Michigan experiencing increase in legionellosis cases
FOR IMMEDIATE RELEASE: July 5, 2019
CONTACT: Lynn Sutfin, 517-241-2112
LANSING, Mich. – The Michigan Department of Health and Human Services (MDHHS) is coordinating with local health departments across the state to investigate cases of legionellosis this summer. To date in 2019, there have been 140 confirmed cases of legionellosis reported in 38 counties compared to 135 confirmed cases during the same timeframe in 2018.
Confirmed cases include 19 in Oakland County, 16 in Wayne County, 13 in Macomb County, 11 in Genesee County and 10 cases each in the City of Detroit and Kent County.
This increase corresponds with national increases in legionellosis. Legionellosis is most common in the summer and early fall when warming, stagnant waters present the best environment for bacterial growth in water systems.
MDHHS and local health departments are working to inform healthcare providers of the increase in cases and share information regarding testing and treatment. Legionellosis is a respiratory infection caused by Legionella bacteria. Legionnaires’ disease is an infection with symptoms that include fever, cough and pneumonia. A milder form of legionellosis, Pontiac fever, is an influenza-like illness without pneumonia that resolves on its own.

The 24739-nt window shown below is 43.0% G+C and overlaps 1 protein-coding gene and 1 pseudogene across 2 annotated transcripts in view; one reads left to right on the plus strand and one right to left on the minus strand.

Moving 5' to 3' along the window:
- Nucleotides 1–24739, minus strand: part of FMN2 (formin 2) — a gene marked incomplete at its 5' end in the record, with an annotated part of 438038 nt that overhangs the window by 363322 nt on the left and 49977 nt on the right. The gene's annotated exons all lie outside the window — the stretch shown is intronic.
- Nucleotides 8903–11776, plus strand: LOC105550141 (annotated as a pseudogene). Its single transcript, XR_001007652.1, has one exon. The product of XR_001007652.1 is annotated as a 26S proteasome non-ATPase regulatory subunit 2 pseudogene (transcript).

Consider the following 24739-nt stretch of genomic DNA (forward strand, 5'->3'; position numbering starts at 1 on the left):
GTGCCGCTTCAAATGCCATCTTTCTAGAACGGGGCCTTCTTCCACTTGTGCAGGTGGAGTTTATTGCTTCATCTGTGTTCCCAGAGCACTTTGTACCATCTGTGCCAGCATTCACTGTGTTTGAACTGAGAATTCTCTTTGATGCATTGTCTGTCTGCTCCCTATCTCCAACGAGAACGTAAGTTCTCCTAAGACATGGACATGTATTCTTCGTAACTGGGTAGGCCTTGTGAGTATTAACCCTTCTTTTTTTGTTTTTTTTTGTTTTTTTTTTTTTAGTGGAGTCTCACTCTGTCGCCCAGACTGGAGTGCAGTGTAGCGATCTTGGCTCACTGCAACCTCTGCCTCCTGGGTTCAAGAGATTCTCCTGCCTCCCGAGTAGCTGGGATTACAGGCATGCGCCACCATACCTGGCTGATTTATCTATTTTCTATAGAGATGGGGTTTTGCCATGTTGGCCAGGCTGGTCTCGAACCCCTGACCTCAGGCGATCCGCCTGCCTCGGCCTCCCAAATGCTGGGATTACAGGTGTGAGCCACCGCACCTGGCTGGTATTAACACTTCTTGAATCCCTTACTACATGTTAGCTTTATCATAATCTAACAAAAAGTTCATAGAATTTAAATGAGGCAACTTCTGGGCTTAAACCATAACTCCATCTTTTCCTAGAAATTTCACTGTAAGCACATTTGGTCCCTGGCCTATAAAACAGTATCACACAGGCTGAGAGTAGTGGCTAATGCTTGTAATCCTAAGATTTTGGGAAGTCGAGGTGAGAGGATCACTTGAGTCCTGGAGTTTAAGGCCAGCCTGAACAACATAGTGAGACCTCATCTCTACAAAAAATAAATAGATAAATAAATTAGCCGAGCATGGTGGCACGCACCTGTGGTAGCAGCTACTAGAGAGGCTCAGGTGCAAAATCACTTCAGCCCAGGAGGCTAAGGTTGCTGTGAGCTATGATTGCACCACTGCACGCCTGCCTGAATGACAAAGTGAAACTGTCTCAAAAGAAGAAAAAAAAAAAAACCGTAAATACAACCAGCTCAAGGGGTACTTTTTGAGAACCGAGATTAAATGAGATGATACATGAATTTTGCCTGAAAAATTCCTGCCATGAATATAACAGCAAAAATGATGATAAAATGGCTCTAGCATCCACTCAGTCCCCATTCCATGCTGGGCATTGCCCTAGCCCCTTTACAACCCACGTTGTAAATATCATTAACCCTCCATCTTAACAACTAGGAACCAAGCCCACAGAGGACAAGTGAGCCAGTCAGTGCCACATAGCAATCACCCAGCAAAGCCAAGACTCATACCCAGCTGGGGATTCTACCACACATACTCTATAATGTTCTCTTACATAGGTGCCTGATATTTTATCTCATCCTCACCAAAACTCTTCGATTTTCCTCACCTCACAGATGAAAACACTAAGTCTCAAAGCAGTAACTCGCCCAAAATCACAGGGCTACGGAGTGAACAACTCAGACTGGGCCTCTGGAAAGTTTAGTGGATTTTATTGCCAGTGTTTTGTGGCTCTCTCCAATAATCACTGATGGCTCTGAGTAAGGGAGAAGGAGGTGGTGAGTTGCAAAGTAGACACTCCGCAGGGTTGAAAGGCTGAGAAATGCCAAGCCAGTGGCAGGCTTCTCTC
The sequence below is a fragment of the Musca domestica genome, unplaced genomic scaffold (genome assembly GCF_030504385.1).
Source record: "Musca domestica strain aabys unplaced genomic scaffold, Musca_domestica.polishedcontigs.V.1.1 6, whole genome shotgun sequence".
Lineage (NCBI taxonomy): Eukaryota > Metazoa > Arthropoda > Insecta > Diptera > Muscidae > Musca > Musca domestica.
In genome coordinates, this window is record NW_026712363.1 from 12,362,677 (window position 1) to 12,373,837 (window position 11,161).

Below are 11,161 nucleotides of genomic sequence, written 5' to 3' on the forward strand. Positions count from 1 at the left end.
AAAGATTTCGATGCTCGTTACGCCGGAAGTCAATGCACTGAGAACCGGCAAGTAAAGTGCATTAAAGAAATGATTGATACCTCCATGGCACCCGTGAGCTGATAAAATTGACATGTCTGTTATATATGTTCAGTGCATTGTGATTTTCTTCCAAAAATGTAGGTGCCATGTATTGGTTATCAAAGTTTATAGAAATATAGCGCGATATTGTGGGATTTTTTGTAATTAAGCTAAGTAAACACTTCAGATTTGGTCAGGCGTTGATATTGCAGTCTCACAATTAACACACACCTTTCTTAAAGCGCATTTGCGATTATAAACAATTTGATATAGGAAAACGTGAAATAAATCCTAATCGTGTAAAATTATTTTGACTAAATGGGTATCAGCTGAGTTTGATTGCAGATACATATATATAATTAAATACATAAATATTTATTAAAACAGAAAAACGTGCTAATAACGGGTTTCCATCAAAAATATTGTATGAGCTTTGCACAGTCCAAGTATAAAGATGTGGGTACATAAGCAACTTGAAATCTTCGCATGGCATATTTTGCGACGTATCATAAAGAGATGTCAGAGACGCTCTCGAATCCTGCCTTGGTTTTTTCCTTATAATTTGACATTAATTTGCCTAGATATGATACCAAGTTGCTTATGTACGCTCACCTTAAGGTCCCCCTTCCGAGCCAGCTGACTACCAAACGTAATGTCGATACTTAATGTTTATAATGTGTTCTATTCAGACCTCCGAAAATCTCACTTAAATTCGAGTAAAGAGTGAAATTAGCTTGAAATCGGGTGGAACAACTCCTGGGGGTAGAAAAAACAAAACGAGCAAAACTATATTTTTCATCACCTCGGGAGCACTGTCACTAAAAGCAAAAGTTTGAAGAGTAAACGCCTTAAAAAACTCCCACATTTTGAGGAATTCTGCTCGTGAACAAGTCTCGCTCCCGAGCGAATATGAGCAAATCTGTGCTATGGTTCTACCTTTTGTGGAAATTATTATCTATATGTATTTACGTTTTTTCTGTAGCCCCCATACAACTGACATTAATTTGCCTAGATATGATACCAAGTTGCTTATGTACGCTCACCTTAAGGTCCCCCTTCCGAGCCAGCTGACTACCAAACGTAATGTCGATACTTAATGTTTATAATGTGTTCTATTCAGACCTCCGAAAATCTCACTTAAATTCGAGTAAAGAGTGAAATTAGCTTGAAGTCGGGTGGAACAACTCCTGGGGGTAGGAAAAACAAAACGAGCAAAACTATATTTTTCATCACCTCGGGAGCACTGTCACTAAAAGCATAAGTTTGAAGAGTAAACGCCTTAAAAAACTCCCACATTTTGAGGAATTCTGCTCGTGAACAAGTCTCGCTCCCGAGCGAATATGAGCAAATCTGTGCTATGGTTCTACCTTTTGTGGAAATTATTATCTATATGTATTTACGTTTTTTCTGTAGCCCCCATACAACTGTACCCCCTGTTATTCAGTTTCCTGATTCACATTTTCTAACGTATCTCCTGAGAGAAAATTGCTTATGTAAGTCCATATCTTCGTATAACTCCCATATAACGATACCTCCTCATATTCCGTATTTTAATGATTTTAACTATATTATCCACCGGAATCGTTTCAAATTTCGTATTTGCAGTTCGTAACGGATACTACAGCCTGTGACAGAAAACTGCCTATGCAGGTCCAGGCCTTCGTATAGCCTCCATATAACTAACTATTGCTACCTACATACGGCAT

“With warmer days now here, we want everyone to be aware of Legionnaire’s disease, especially if they may be at higher risk for illness,” said Dr. Joneigh Khaldun, MDHHS chief medical executive and chief deputy director for health. “We also want all healthcare providers to remain vigilant and test and treat appropriately.”
Legionella bacteria are found naturally in fresh water lakes and streams but can also be found in man-made water systems. Potable water systems, cooling towers, whirlpool spas and decorative fountains offer common environments for bacterial growth and transmission if they are not cleaned and maintained properly. Warm water, stagnation and low disinfectant levels are conditions that support growth in these water systems.
Transmission to people occurs when mist or vapor containing the bacteria is inhaled. Legionellosis does not spread person to person. Risk factors for exposure to Legionella bacteria include:
- Recent travel with an overnight stay.
- Recent stay in a healthcare facility.
- Exposure to hot tubs.
- Exposure to settings where the plumbing has had recent repairs or maintenance work.
Most healthy individuals do not become infected after exposure to Legionella. Individuals at a higher risk of getting sick include the following:
- People over age 50.
- Current or former smokers.
- People with chronic lung disease.
- People with weakened immune systems from diseases, such as cancer, diabetes or liver or kidney failure.
- People who take immunosuppressant drugs.
Individuals with any concerns about Legionnaires’ disease or exposure to the Legionella bacteria should talk to their healthcare provider. MDHHS and local health departments will continue to monitor cases and provide updates to the public. More information on Legionella and Legionnaires’ disease can be found on the Centers for Disease Control and Prevention website.
# # #